Monday, August 5, 2013

The Biggest Consumer Ripoff Of 2013: Florida Forces Consumers To Pay $1.5 Billion For Cancelled Nuke

Ripoff. Theft.  No single word captures adequately this injustice.  It is the biggest consumer ripoff in at least 2013!

Last week, Duke Energy quietly pulled the plug on its Levy nuclear plant in Florida. The plant had been in development for years, and ratepayers have already paid $1.5 billion.  That's a lot of money paid in utility bills by small businesses and social security retirees.  For their $1.5 billion dollars, these consumers got exactly nothing--not one kilowatt-hour of production.

But you may think refunds will be paid to make things right.  The utility itself would want to do that to protect its reputation.  And if the utility would not refund, then surely utility regulators would compel the utility to do so.

Actually no. Not in this game of monopoly!

In this game of monopoly, the utility executives, the state regulators, and the legislators are all on the same side and they wrote the rules.  Under Florida monopoly rules, customers are compelled to pay billions even before the plant runs and no refunds are paid if the plant does not run.  While customers scream, aided and abetted by state officials, the Sunshine state utility executives laugh all the way to the bank and to their paychecks and stock options.

To make matters worse, these monopoly rules are found not just in Florida but also in Georgia but not in Pennsylvania.  In Pennsylvania, I led the successful effort in 1996 to end the generation monopoly and replace that rip-off law with competition.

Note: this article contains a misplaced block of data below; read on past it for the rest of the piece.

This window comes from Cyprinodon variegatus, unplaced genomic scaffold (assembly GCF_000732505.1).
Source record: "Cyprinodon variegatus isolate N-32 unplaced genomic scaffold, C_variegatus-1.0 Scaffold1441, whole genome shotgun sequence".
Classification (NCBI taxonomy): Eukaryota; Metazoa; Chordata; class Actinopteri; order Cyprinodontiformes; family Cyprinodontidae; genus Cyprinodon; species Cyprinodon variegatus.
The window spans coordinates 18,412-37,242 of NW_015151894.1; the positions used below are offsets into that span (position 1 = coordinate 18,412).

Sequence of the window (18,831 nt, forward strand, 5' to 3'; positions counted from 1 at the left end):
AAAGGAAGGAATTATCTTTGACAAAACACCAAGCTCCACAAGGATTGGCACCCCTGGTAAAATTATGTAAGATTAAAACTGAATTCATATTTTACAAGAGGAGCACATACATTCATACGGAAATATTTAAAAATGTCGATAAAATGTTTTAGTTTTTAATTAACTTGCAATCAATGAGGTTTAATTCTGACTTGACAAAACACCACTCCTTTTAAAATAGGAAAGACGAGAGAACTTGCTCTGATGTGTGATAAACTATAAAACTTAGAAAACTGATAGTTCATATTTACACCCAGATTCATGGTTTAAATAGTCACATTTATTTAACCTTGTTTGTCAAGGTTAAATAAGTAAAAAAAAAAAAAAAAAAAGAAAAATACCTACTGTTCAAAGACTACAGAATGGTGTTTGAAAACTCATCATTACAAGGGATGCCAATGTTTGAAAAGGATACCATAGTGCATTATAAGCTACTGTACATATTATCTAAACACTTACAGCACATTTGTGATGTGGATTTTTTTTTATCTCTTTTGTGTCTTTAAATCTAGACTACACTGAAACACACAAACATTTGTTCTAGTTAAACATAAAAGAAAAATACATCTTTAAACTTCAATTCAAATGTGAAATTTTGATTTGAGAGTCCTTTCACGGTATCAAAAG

In Pennsylvania, any company or individual can build a power plant, connect to the grid, and sell its electricity to any electricity customer.  Investors in power plants take the risks and rewards from their generation investment successes and failures.

In Pennsylvania, if an investor invests $1.5 billion in a plant that does not run, the investor loses.  And the investor does not get that $1.5 billion in the first place by taking that money from utility customers for years even before the plant produces its first kilowatt-hour.

Florida and Georgia should scrap their monopoly rip-off rules and follow Pennsylvania's lead!  But the utility elites in those states know that competition is hard, and they got their lawmakers well trained.  Shamefully lawmakers in the Sunshine and Peach states are willing to protect those elites, even to the point of stealing from the bill-paying public.

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